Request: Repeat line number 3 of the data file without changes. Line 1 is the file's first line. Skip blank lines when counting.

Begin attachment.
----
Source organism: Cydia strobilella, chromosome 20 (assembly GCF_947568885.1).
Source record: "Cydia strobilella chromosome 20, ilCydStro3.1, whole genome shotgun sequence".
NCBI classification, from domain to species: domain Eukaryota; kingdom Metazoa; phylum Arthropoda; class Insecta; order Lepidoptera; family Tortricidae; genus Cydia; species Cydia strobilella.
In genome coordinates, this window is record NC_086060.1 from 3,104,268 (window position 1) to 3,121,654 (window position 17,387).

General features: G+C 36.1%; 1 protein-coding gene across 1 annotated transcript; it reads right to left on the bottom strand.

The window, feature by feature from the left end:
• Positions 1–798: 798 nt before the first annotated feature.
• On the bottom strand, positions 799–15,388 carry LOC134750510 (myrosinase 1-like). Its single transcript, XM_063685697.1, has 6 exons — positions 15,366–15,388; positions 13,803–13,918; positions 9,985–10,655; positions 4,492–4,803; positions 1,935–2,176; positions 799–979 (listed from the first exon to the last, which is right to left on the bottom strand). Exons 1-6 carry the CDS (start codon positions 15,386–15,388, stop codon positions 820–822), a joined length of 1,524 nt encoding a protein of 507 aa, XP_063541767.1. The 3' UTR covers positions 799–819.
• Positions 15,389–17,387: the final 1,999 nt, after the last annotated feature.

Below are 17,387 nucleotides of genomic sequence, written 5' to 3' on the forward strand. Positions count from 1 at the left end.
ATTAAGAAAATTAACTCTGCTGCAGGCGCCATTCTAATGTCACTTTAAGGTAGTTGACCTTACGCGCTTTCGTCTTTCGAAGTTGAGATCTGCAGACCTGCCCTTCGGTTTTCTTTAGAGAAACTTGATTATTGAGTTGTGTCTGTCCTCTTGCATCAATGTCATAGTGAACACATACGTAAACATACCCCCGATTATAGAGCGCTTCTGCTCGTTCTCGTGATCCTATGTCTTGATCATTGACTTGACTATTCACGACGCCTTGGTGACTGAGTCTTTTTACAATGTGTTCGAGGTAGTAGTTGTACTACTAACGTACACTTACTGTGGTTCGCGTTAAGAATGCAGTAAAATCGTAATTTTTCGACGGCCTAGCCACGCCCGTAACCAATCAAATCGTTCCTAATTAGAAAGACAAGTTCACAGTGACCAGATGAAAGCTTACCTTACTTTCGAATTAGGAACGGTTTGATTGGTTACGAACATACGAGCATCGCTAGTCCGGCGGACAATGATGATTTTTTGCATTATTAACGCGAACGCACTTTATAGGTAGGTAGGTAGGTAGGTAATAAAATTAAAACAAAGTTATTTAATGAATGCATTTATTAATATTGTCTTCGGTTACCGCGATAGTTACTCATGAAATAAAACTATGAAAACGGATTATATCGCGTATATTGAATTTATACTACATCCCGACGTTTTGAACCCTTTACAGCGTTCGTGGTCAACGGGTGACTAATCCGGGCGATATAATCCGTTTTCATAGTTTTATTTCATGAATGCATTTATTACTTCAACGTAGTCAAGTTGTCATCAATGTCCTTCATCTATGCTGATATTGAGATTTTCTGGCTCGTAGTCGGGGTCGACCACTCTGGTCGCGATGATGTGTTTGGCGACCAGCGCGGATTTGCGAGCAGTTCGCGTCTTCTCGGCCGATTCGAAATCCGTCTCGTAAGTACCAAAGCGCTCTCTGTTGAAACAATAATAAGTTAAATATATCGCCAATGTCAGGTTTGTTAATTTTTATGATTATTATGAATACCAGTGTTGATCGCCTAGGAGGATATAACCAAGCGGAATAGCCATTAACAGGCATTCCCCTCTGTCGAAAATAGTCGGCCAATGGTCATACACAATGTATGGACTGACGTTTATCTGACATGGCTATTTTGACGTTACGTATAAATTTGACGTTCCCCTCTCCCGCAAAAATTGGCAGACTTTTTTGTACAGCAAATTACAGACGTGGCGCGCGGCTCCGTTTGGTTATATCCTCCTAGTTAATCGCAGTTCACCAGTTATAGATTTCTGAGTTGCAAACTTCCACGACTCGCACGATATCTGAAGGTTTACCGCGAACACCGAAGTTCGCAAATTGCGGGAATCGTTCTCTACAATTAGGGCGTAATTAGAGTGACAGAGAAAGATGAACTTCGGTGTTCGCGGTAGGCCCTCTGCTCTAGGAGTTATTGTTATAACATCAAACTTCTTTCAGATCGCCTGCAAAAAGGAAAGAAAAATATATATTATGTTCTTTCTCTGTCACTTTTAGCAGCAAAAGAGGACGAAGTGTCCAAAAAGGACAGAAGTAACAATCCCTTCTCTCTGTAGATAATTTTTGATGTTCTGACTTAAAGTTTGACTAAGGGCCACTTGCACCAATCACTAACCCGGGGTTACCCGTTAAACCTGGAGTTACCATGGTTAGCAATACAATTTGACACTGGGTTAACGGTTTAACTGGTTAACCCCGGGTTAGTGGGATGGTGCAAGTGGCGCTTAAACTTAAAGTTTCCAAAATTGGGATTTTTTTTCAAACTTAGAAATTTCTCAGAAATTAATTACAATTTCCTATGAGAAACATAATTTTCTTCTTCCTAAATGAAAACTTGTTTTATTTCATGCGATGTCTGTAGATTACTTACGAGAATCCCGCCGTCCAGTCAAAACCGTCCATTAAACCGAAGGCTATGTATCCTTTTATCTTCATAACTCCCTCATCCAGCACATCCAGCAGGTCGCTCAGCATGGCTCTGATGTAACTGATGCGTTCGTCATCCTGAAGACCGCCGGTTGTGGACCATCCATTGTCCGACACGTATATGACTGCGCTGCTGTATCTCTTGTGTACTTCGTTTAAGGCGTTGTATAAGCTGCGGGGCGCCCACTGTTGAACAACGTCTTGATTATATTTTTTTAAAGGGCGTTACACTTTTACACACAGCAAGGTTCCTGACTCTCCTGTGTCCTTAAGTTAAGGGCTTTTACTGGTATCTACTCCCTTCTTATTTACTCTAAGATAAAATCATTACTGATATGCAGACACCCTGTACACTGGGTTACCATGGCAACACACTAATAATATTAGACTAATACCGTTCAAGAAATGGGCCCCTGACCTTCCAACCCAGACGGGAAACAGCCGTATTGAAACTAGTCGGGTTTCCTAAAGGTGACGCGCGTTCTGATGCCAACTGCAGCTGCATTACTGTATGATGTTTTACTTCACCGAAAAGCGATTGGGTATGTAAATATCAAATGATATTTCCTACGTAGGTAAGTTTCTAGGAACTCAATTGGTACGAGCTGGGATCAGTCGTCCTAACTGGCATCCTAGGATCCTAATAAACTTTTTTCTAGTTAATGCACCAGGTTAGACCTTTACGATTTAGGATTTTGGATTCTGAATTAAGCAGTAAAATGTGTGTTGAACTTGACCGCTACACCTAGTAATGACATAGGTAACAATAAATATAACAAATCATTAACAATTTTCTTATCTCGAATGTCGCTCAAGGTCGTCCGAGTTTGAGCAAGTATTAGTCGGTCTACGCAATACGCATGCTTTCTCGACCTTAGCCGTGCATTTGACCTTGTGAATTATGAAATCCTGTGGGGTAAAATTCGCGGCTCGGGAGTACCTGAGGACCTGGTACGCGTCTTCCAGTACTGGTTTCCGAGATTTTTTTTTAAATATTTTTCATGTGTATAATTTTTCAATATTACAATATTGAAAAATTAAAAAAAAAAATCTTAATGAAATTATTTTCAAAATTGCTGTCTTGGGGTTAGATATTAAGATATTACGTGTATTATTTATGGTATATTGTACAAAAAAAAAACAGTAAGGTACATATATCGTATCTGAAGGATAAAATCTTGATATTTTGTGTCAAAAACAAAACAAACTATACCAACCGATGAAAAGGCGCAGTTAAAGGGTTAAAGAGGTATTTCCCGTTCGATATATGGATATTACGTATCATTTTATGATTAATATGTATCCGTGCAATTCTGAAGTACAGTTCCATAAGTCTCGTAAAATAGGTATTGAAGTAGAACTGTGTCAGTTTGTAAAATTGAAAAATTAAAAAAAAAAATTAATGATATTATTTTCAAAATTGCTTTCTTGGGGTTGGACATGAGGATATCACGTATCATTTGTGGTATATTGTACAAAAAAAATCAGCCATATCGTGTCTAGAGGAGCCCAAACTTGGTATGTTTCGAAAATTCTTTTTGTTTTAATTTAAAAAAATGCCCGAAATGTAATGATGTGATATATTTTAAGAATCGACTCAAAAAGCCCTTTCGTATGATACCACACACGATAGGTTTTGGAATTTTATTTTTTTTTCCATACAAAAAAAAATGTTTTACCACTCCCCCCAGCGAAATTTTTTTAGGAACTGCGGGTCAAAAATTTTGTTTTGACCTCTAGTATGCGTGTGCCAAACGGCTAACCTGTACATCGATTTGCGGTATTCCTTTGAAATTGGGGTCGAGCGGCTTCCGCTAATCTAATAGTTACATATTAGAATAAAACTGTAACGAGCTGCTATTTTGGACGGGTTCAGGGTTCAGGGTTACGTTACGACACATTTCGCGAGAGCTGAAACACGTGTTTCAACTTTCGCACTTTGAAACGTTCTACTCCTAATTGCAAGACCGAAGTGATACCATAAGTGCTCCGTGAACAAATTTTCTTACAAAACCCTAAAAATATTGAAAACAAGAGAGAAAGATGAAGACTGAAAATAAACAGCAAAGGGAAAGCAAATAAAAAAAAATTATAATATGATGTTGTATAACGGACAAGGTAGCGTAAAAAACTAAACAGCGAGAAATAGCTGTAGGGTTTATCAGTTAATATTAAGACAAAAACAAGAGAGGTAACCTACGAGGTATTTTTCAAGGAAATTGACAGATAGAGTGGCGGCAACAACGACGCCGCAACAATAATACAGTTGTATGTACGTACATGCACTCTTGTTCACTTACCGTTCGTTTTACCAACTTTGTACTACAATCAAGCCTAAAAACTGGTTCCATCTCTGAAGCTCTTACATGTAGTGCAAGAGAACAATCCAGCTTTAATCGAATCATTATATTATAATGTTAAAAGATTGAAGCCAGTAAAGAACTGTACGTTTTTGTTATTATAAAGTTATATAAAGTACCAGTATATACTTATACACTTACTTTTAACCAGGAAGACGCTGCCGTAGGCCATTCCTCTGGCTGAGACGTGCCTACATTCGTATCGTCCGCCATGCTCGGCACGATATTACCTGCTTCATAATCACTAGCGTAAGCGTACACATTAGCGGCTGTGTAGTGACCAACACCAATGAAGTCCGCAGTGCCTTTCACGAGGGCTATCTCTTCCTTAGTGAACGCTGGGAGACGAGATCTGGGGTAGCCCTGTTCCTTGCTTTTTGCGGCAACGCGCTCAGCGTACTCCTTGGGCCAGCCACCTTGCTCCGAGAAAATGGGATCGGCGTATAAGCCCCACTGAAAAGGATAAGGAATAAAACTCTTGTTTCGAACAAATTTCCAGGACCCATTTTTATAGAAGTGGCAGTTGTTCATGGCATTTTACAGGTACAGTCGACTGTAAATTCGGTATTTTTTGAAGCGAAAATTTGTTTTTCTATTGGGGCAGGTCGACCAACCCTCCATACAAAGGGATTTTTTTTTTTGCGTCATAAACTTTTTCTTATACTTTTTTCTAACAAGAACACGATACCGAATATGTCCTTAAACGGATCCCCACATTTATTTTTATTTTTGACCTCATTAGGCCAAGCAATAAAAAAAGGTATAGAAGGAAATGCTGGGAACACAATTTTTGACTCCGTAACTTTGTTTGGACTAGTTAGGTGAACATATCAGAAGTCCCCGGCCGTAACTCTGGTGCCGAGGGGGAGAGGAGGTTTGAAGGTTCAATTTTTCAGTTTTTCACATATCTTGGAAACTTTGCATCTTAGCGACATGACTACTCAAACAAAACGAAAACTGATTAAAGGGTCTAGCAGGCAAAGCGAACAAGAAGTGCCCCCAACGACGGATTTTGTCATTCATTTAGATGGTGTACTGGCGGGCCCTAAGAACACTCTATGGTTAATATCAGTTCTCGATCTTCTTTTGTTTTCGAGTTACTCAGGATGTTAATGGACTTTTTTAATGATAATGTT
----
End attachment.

NCBI classification, from domain to species: domain Eukaryota; kingdom Metazoa; phylum Arthropoda; class Insecta; order Lepidoptera; family Tortricidae; genus Cydia; species Cydia strobilella.